Monday, June 17, 2019

Father's Day Patriot Hunt #6: Two Wills and Also Keep Reading to the Very End

Every life is in many days, day after day. We walk through ourselves, meeting robbers, ghosts, giants, old men, young men, wives, widows, brothers-in-love, but always meeting ourselves.” 

- James Joyce, Ulysses


I thought I would be able to write this up more quickly than this, but whatever.  Don't rush me.

I can't help but linger in files looking for data point treasure: the date someone arrived in America, the property distributed in an uncle's will, coats of arms, maps.

This is my happy place, watering the data and giving it some sunshine to make it bloom into a story.
Enough about me.  Back to the Patriot quest.

Meet Ancestor #9: Frederick Kimball (b.1746 North Carolina d. 1812 W. Feliciana Parish La)



Here you go! Meet Lt. Col. Frederick Kimball.

My favorite thing he did was participate in the brawling battle (which included eating the breakfasts the British left behind) at Eutaw Springs - the last major battle in South Carolina -  is credited for denying the British materiel supplies that were headed North.  Six weeks later, the British surrendered to Washington at Yorktown. 



Here is the DAR file and ancestor number!!  PATRIOT #5 

From what I've read (and omg I've been binging on 1780 and it's delicious), Kimball had British prisoners taken to his house.




Here  is Frederick Kimball's father's will.

Benjamin Kimball 1786, Camden South Carolina






Soon after his father's death, Frederick Kimball purchased land in West Florida from Spain (remember, Louisiana territory belonged to Spain after the 7 Years War).

 I cannot tell how he died, but it was months after the US joined the War of 1812.

In the hours I spent pouring over family documents I found a family history written by one of Frederick's grand-nephews that recounts his father growing up a Protestant English speaking family surrounded by French Catholic families.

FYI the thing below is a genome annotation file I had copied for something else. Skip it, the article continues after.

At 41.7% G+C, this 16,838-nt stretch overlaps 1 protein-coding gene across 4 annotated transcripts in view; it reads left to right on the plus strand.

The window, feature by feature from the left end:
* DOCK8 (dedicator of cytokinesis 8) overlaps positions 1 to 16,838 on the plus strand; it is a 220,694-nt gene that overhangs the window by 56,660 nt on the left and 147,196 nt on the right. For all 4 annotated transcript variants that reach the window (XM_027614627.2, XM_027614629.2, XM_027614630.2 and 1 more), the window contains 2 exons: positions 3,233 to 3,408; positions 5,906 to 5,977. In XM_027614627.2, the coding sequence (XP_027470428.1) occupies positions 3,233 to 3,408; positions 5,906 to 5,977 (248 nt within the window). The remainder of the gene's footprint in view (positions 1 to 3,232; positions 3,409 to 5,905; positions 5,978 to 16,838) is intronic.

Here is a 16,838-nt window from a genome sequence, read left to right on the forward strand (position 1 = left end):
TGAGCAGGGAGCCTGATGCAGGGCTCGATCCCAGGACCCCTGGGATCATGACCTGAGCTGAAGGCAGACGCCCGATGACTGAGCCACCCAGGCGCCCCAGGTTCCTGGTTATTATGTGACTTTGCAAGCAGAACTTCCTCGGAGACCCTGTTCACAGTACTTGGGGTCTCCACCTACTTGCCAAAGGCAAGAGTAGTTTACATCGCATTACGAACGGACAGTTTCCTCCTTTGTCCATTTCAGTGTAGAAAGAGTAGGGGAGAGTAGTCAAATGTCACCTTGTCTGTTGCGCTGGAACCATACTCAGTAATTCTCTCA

I'm pretty sure the thing that brought them together was a mutual hate for the British ("Cajuns" were expelled from Acadiana in 1763 in Canada after the British won the 7 Years War) and a common culture of profiting from using enslaved human labor that fills.

Make sure you are keeping that in mind as you imagine the multilingual multicultural 19th Century Louisiana.

Here is a quick map and a few images of the Acadian Diaspora.

Please imagine their feelings toward the British as they were forced from their farms and churches and land and we will circle back to that later, OK?




Kimball's new land in West Feliciana Parish is near  Avoyelles Parish, ground zero for this story because it's where Ella Mae English will be born in 1872.



Let's now look at Frederick Kimball's wife -- Sarah McDonald (b. 1751 South Carolina, d. 1807 West Feliciana Parish, La).

I have a hunch that a war hero might marry a daughter who's father also fought in the war (and on the same side, hopefully).  

Bingo. PATRIOT #6

Daniel McDonald (b 1723 Scotland, d 1797 SC) has a DAR ancestor number, but no clear indication of how he served.

I'll keep searching for that, but until then I'm going to imagine that his family's fortunes were abundant and he liked fighting the British.



Here is Daniel McDaniel's 1797 Will -- I would not assign it if I didn't think it was crucial for you to read it.

 Read it twice.

Then go back and read Benjamin Kimble's will.

Maybe read them both again and take notes.

We can discuss it later.

Until then, I have a few more Patriots to unload on you. 



PS because you are still reading this, here is a bonus. The Last Will and Testament of Daniel McDonald's FATHER (b 1700 Inverness, Scotland d 1756 South Carolina), veteran of the 7 Years War.

(continued)

Wait wait, I have one more thing to show you then let's review the big point of this whole chapter.

 Donald McDonald didn't even come here on purpose!! He was transported away from the British Isles as punishment for being a Jacobite.

Let go of any idea you had that everyone in history who came to America came here by choice.

 The actions people took and the decisions they made based on displacement will play a crucial role in the forming of an American ("white American" there I said it) identity.